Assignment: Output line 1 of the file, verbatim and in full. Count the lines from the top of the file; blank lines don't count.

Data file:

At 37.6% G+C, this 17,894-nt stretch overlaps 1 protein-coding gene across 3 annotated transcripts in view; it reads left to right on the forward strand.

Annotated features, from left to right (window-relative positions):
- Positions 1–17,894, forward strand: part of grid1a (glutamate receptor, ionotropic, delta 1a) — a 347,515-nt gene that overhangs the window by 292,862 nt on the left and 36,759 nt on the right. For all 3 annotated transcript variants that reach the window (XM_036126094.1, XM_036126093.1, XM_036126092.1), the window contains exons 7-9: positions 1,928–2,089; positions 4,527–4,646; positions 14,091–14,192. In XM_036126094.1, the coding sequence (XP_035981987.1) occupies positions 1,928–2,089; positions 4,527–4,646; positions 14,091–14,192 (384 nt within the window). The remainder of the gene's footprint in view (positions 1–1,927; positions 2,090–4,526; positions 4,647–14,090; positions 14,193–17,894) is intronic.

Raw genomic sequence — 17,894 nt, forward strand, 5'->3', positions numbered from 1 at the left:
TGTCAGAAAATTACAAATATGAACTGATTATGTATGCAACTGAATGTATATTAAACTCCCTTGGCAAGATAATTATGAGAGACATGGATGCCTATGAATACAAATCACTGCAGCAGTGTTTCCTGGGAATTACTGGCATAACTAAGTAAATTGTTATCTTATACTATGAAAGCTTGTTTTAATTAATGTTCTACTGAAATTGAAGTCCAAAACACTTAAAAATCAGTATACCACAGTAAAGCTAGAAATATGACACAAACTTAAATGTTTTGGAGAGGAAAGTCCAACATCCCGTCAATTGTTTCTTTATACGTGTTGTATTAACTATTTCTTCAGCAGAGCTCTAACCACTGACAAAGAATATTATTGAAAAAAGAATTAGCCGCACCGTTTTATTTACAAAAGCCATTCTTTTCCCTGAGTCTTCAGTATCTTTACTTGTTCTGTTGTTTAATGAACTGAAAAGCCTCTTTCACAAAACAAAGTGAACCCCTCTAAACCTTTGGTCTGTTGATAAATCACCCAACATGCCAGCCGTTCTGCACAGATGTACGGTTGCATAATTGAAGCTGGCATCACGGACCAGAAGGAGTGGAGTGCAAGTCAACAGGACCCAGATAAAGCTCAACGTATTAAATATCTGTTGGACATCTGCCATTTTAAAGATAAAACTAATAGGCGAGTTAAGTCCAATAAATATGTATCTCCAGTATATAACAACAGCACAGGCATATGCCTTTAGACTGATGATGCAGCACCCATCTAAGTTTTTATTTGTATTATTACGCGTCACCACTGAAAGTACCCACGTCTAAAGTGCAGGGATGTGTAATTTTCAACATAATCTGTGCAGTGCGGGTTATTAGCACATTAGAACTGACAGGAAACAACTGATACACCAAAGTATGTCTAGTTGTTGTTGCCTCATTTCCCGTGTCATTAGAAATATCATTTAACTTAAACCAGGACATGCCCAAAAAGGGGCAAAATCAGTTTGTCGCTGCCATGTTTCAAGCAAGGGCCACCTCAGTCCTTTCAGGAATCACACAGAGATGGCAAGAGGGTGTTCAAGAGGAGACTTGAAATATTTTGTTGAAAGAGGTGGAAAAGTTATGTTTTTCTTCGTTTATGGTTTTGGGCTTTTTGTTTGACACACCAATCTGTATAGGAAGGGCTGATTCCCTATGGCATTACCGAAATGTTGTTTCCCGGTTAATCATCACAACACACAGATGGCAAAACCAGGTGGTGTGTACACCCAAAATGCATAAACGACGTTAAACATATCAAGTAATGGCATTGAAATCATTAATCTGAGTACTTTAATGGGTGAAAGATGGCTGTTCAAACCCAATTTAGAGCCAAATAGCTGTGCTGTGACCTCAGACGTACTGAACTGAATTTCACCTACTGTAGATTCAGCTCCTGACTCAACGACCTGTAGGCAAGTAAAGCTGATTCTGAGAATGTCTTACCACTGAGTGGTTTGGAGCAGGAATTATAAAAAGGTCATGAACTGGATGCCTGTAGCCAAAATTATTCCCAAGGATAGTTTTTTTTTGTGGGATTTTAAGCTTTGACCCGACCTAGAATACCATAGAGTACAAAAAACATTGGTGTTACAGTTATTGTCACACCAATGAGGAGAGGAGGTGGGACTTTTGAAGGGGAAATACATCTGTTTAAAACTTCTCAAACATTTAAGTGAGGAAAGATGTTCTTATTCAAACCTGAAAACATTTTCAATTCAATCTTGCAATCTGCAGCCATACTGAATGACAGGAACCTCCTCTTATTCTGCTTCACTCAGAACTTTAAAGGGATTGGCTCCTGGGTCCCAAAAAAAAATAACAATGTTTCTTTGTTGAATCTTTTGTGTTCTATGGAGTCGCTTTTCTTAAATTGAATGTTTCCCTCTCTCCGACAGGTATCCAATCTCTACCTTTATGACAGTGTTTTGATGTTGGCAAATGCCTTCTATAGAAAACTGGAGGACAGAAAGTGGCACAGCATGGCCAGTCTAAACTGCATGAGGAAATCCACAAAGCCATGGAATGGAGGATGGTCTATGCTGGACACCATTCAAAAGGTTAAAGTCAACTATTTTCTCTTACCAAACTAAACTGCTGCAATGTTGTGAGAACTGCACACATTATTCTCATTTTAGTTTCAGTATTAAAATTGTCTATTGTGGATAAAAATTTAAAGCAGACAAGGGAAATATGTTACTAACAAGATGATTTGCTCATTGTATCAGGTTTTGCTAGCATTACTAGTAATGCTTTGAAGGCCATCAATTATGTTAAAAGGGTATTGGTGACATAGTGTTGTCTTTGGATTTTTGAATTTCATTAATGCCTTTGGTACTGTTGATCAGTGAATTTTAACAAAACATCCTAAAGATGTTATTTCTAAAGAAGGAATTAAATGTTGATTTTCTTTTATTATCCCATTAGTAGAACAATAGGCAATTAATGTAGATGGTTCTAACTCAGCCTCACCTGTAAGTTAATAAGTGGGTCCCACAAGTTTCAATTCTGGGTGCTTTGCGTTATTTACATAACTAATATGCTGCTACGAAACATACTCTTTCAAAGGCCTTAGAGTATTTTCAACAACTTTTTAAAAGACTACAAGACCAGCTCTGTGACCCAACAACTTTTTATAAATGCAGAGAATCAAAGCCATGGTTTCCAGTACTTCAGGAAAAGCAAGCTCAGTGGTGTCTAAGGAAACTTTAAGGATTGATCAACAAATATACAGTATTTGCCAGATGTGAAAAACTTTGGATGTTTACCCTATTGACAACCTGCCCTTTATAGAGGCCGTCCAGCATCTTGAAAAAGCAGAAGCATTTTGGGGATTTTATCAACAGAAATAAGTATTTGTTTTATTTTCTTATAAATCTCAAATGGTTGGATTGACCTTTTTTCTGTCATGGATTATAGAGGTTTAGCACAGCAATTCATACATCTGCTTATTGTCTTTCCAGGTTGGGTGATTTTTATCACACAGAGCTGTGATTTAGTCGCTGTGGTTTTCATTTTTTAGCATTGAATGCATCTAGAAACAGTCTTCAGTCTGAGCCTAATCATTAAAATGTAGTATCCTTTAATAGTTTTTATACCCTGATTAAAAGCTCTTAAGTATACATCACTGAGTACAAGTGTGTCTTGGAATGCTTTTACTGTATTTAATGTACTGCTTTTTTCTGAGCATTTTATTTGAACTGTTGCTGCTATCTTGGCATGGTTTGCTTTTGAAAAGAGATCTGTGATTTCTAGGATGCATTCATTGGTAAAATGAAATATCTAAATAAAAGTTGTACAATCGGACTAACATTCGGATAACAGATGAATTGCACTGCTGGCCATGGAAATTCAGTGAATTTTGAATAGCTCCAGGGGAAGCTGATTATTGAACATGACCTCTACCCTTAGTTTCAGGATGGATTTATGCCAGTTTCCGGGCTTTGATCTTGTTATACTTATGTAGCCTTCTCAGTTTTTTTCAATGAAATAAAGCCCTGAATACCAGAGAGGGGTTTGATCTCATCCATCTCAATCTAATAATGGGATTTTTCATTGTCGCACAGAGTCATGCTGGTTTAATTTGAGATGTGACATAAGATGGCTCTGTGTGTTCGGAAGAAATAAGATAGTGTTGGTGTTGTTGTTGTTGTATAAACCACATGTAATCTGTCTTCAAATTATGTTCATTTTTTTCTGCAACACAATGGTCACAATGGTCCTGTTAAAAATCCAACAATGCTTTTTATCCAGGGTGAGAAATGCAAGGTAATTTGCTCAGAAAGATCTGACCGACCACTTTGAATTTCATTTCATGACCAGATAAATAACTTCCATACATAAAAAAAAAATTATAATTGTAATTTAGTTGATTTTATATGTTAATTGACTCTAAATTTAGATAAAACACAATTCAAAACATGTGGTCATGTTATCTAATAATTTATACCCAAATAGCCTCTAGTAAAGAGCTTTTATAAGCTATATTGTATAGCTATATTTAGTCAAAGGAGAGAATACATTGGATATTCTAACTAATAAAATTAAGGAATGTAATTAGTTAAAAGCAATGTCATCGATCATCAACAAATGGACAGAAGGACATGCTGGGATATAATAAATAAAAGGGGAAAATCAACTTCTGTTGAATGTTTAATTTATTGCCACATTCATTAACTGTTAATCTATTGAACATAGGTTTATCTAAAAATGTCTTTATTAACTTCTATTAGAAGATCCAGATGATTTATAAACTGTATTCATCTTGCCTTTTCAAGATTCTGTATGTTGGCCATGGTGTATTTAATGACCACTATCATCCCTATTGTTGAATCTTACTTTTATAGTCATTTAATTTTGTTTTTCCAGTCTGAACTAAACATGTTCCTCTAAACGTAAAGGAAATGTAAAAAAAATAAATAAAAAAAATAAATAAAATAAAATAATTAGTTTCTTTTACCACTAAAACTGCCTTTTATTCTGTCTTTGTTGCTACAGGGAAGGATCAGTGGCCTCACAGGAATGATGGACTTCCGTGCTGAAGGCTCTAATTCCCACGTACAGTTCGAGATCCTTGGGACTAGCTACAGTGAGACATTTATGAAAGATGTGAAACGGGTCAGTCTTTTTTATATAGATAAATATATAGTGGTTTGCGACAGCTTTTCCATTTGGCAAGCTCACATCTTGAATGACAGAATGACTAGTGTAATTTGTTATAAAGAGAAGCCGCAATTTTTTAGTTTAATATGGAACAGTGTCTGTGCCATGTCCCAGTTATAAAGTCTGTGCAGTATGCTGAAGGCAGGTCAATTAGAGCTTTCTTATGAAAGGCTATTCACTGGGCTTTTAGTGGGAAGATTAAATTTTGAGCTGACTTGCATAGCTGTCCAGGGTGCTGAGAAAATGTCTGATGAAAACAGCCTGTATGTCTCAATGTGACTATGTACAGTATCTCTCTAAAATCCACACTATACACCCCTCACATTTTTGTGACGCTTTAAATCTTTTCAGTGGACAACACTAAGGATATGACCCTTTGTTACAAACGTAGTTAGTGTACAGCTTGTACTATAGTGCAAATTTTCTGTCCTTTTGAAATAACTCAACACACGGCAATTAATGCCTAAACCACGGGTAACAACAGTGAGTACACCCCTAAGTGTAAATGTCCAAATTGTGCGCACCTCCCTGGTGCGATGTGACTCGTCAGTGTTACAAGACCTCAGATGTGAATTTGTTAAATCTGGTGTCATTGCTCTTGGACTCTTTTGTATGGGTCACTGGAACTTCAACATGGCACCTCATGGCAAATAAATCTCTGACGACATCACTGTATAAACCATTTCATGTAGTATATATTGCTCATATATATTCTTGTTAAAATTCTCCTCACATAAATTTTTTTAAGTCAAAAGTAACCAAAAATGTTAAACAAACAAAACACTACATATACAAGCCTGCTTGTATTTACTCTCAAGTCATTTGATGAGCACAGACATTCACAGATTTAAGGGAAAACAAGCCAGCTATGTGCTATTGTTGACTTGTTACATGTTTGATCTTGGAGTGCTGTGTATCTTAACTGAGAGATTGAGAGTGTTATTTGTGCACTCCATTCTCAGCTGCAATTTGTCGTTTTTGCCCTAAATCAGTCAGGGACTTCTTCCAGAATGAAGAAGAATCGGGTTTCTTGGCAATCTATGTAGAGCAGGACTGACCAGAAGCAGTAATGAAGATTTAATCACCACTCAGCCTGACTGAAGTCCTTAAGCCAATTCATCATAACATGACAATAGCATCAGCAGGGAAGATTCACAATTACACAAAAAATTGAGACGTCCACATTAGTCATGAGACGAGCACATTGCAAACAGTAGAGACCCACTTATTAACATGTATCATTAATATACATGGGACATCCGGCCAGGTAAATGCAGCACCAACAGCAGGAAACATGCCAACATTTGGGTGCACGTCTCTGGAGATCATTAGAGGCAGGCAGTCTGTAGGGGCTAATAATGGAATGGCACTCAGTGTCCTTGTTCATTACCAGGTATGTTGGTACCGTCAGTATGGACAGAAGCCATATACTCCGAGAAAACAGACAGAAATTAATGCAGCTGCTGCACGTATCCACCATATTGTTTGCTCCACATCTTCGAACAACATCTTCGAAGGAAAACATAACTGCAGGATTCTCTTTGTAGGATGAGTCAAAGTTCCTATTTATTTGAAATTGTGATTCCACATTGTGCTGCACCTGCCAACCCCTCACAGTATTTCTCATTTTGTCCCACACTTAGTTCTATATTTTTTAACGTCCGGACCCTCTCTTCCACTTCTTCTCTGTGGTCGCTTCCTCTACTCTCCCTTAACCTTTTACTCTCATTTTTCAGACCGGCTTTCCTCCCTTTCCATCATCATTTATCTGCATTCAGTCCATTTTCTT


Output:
At 37.6% G+C, this 17,894-nt stretch overlaps 1 protein-coding gene across 3 annotated transcripts in view; it reads left to right on the forward strand.